Melissa Block

As special correspondent, Melissa Block produces richly reported profiles of figures at the forefront of thought and culture, as well as stories and series on the critical issues of our day. Her reporting spans both domestic and international news. In addition, she is a guest host on NPR news programs, and develops podcasts based on her reporting.

Great reporting combined with compelling storytelling is vital to NPR's future. No one exemplifies that blend better than Block. As listeners well know, she has an amazing ability for telling the important stories of our age in a way that engages both the heart and the mind. It is why she has earned such a devoted following throughout her 30-year career at NPR.

As co-host of All Things Considered from 2003 to 2015, Block's reporting took her everywhere from the Gulf Coast in the aftermath of Hurricane Katrina to the heart of Rio de Janeiro; from rural Mozambique to the farthest reaches of Alaska. Her riveting reporting from Sichuan, China, during and after the massive earthquake there in 2008 helped earn NPR broadcast journalism's top honors, including a George Foster Peabody Award, duPont-Columbia Award, Edward R. Murrow Award, National Headliner Award, and the Society of Professional Journalists' Sigma Delta Chi Award.

Block began at NPR in 1985 as an editorial assistant for All Things Considered and rose to become senior producer. From 1994 to 2002, she was a New York reporter and correspondent. Her reporting after the attacks of September 11, 2001, helped earn NPR a Peabody Award.

Two new flags will be flying high at the Olympic Games in Rio.

For the first time, South Sudan and Kosovo have been recognized by the International Olympic Committee.

South Sudan has three runners to its first Olympic Games. Kosovo, which was a province of the former Yugoslavia, will have eight athletes competing.

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It is the world's fastest racquet sport, with speeds up to 250 miles per hour off the racquet.

And it may be one of the most misunderstood.

Badminton — that staple of backyard picnics and summer camp — becomes, at the expert level, a sport that requires lightning-quick reflexes, explosive power, stamina and agility.

Mix swimming and basketball with soccer, toss in some wrestling for good measure, and you have a pretty good description of the exciting, fast-paced sport of water polo.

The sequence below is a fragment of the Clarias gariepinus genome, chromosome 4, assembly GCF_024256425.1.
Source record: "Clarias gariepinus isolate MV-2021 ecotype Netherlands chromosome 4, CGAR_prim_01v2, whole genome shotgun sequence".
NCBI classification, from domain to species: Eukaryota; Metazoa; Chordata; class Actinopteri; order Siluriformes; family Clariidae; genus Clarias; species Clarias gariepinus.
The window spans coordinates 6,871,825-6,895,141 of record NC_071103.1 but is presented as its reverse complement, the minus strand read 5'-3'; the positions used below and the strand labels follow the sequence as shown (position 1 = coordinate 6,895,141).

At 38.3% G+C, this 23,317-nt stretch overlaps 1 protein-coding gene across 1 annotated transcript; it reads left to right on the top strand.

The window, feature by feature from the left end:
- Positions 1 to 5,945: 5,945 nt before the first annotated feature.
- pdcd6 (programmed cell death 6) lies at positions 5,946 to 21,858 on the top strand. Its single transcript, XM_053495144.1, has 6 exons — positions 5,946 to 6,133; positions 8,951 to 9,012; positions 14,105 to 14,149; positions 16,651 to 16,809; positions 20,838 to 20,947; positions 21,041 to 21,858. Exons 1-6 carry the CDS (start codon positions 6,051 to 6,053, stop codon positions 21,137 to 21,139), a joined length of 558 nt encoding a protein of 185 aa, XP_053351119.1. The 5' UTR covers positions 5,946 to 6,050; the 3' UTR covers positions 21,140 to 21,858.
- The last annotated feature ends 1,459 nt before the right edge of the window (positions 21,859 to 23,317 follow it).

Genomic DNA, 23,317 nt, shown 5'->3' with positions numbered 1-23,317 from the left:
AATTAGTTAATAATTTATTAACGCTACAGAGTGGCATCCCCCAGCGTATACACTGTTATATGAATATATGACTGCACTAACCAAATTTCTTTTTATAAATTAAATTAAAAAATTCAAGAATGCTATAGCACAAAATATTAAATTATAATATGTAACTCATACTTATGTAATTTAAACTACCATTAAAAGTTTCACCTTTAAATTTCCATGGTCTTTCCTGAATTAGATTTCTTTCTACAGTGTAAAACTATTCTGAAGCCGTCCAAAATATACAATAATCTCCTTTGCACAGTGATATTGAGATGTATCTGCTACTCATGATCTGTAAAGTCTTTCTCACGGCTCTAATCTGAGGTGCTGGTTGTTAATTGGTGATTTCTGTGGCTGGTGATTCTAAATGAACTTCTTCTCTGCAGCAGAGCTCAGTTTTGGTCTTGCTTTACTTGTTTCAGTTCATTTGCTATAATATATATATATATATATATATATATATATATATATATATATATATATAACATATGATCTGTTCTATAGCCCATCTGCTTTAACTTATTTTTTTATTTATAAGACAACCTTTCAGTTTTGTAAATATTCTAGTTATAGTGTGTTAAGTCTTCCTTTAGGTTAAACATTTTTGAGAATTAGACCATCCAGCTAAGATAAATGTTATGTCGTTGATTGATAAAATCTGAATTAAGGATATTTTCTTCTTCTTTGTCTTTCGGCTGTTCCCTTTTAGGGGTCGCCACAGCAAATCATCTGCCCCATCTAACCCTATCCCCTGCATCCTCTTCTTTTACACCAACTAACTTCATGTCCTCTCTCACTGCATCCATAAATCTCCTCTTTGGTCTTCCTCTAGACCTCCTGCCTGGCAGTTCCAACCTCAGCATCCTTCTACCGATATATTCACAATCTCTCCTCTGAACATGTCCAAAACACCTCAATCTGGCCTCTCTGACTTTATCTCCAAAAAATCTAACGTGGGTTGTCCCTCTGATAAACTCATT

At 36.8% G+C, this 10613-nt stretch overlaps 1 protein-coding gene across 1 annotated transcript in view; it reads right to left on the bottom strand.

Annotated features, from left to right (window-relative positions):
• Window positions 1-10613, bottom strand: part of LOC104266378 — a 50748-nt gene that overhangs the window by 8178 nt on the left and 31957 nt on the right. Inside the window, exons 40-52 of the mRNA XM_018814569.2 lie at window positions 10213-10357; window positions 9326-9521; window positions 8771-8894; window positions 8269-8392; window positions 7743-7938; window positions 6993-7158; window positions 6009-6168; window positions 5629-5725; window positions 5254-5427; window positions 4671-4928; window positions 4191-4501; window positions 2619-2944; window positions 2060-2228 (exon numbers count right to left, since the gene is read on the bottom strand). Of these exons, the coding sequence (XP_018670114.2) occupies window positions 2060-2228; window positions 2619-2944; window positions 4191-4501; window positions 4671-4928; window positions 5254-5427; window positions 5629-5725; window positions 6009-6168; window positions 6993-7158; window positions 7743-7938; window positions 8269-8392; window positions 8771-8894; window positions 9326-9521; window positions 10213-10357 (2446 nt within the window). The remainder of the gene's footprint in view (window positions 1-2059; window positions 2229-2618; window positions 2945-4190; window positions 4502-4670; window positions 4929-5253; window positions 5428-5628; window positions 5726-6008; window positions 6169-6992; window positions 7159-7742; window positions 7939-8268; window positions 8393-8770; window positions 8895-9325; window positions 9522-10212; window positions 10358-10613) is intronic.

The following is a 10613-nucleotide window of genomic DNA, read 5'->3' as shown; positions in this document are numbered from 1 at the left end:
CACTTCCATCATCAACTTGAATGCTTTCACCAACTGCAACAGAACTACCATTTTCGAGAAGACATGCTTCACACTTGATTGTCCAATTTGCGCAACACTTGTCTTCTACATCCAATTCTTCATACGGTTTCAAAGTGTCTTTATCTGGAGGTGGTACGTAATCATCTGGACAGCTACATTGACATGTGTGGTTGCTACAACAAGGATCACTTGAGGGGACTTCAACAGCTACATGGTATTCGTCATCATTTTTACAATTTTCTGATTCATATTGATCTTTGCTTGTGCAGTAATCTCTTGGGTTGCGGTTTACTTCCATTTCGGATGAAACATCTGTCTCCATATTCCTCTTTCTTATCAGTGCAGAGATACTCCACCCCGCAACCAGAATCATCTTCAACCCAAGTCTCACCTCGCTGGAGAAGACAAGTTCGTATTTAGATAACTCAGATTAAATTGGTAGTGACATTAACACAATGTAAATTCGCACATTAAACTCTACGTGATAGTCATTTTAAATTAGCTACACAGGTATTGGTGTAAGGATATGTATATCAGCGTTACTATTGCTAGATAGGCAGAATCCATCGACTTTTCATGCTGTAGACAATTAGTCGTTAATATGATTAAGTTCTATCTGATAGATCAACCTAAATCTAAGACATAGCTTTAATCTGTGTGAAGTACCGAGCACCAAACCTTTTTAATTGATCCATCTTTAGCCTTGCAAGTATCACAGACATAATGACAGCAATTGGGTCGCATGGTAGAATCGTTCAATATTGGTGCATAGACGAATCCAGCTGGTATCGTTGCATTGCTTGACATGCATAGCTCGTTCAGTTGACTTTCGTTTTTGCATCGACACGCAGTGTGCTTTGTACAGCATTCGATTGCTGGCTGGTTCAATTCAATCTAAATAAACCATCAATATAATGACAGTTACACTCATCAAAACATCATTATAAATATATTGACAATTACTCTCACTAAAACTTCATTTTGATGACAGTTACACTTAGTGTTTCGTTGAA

The U.S. women's water polo team is ranked No. 1 in the world and is considered the favorite to bring home the gold medal at the Rio Olympics.

Since women's water polo became an Olympic sport in 2000, the U.S. women have medaled every time, and they won their first gold in London four years ago.

Sharon Day-Monroe has been to the Olympics twice, in two different events. She's been the U.S. heptathlon champion three times. And she won four consecutive U.S. indoor pentathlon titles.

It's a hugely impressive resume. But at 31, she knows this may be her last shot at Olympic glory.

And that's always a challenge in the pentathlon, which requires an athlete to prove herself over two days in a wide range of skills: speed and strength; power and buoyancy.

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It's already been a big year for high jumper Vashti Cunningham, and it could soon get even bigger. In March, the high school senior from Las Vegas set a world junior record and decided to forgo college competition and turn pro.

Now she has graduated and has her sights set on the Summer Olympics in Brazil, just over a month away.

Here are a few numbers to keep in mind:

6-foot-1: her height.

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Tucked amid the tumult of Lower Manhattan's Financial District, right across from a factory-outlet shoe store promising "probably" the lowest prices in the city, you'll find Alexander Hamilton's grave. With the explosive popularity of the Broadway musical Hamilton, that grave is seeing a surge of new fans coming to pay respects to the Founding Father.

Lillian Hasko has seen the musical twice, bought the soundtrack, and felt compelled to make the pilgrimage downtown.

Copyright 2016 NPR. To see more, visit http://www.npr.org/.

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